I began whispering it. He’d repeat each line after me. A little later he whispered the entire Psalm back to me…Other prisoners joined in, sharing verses they knew. Through these contacts a fellowship grew among us. I didn’t feel so alone any more…[O]ur common denominators were the Bible and Jesus Christ, and we were able to share and write down a great deal of Scripture. For by now it had become vital to our daily existence. Often racked with dysentery, weakened by the diet of rice and thin cabbage and pumpkin soup, our physical bodies had shrunk within the prison walls. We spent 20 hours a day locked in our cells. And those Bible verses became rays of light, constant assurances of His Love and care.[1]

Indeed, the Bible can become a superb source of comfort and assurance. Those who don’t find its inspiration have lost out on a wonderful resource.

However, if we read only for inspiration, we have missed the full impact of the Bible.

3. Reading for Transformation

The best way to read the Bible is not just for information or inspiration. It is for transformation. This is where it is most powerful:

For the word of God is living and active, sharper than any two-edged sword, piercing to the division of soul and of spirit, of joints and of marrow, and discerning the thoughts and intentions of the heart.” (Hebrews 4:12 ESV)

God didn’t give us the Bible just for information and inspiration. He wants to transform our lives through it. If you haven’t been transformed thoroughly by Scripture, don’t miss out on this incredibly life-shaping resource.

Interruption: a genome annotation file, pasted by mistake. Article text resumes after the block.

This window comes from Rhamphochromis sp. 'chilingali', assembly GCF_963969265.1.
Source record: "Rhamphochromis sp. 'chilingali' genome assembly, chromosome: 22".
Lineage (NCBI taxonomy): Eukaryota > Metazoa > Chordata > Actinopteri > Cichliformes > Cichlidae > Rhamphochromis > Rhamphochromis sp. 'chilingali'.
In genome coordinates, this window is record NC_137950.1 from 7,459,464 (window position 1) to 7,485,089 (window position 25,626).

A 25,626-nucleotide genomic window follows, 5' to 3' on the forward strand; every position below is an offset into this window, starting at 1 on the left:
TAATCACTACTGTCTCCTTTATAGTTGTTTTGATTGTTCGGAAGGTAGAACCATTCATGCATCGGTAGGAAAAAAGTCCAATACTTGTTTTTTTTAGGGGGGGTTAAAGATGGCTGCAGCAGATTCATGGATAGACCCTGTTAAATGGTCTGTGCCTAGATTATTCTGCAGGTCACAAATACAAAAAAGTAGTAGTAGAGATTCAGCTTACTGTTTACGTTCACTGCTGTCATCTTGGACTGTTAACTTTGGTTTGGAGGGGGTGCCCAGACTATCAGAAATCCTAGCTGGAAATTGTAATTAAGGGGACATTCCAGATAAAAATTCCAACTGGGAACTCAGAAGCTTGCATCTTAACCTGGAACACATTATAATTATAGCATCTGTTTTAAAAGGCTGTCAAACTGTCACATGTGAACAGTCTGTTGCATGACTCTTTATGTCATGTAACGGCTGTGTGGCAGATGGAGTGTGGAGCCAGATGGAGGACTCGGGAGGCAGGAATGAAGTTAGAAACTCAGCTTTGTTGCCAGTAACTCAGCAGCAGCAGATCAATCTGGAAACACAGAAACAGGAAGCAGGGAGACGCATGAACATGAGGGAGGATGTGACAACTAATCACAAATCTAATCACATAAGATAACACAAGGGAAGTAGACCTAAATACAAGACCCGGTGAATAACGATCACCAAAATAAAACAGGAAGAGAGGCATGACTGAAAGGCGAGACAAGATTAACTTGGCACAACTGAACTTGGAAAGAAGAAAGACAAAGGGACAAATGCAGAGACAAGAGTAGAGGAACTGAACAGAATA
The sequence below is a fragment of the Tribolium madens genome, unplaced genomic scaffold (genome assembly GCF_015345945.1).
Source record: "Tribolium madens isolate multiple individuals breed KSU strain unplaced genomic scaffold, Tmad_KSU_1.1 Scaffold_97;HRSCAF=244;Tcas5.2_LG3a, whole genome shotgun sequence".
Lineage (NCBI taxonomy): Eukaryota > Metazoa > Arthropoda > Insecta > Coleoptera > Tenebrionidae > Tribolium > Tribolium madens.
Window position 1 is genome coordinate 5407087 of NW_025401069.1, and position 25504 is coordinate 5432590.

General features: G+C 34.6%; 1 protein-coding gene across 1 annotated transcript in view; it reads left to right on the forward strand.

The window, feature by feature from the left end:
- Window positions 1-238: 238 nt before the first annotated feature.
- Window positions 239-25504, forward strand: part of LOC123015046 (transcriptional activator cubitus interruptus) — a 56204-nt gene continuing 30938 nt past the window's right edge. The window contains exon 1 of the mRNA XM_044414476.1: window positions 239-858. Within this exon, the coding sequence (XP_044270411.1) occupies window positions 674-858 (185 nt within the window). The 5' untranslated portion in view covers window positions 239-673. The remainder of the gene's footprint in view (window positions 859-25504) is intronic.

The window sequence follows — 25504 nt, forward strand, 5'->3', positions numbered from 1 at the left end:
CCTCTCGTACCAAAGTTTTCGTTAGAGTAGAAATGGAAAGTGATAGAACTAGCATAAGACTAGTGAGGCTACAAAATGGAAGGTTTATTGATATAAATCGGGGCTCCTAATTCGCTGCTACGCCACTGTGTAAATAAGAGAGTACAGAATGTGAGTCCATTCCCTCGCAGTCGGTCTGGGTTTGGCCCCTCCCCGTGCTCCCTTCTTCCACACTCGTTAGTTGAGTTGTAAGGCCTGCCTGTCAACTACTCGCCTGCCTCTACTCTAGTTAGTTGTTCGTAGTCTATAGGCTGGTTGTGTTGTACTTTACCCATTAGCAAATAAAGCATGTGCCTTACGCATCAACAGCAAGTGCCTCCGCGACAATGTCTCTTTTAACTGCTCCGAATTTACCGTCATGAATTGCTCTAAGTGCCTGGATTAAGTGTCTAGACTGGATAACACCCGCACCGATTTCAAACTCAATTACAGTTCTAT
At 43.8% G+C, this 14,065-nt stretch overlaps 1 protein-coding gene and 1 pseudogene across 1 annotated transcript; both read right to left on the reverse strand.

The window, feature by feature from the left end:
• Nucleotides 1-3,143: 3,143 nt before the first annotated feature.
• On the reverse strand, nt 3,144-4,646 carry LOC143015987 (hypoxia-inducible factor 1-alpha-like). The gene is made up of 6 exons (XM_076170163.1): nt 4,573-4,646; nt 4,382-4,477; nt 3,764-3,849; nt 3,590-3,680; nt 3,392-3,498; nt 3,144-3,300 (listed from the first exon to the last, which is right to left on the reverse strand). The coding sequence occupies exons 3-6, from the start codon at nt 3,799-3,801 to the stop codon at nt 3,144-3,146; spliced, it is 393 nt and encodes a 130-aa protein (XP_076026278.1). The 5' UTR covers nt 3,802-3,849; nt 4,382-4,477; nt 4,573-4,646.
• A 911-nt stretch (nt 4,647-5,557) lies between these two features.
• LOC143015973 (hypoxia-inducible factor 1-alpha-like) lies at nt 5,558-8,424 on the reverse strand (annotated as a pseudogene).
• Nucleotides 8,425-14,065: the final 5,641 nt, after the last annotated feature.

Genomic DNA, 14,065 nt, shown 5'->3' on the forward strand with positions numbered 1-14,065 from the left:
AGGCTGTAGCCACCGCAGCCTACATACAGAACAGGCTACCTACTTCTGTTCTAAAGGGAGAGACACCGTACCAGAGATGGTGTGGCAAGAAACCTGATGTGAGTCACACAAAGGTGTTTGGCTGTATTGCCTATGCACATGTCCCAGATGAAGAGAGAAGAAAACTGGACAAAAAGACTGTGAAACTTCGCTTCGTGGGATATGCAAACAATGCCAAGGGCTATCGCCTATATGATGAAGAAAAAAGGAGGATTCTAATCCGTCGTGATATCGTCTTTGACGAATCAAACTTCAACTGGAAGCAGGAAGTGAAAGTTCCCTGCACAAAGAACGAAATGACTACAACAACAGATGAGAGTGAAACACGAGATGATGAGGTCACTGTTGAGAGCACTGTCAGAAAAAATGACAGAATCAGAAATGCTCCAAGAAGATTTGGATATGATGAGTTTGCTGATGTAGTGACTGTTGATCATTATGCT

Perhaps you’re tried reading the Bible, but haven’t found it transforming yet. I understand. I’ve struggled sometimes with the same problem. And I have two suggestions:

Read the easier to apply passages first.

Parts of the Bible are written more for historical record than transformation. They’re still God’s Word, but not as applicable to everyday life today. So, read them later, but start with easy-to-apply books of the Bible such as: Matthew, Mark, Luke, John, 1 & 2 Corinthians, Galatians, Ephesians, Philippians, Colossians, James, 1 & 2 Peter, 1 John the Psalms, and Proverbs.

Read for one thought.

This way of Bible reading starts with a prayer that God, through His Holy Spirit, will provide one thought of transformation for your life. After praying, read the Bible until you find the “one thought” that God wants to transform your life from your Bible reading today. You might need to read as much as a chapter or two, or as little as one verse. Then pray again and throughout the day, asking God to help you apply that one thought to transform your life starting today.

God wants to transform your life through His Word. As you cooperate with Him, He will do it!

One caveat: If you’re not yet a follower of Christ, that’s the place to begin. You can learn how to become a Christian HERE.


We are about to release the first quarter of Discipleship Journeys with Jesus (DJJ) Bible studies. They’re designed to help you let the Bible truly transform your life.

Please go to our website HERE to learn about DJJ. Subscribe to our updates to keep in touch with developments of our materials for spiritual growth by clicking HERE.

What do you think? Are these good reasons to have a strategy for spiritual growth? Are there other reasons why you need a strategy for spiritual growth?

Your thoughts are welcome! Please leave your comment below.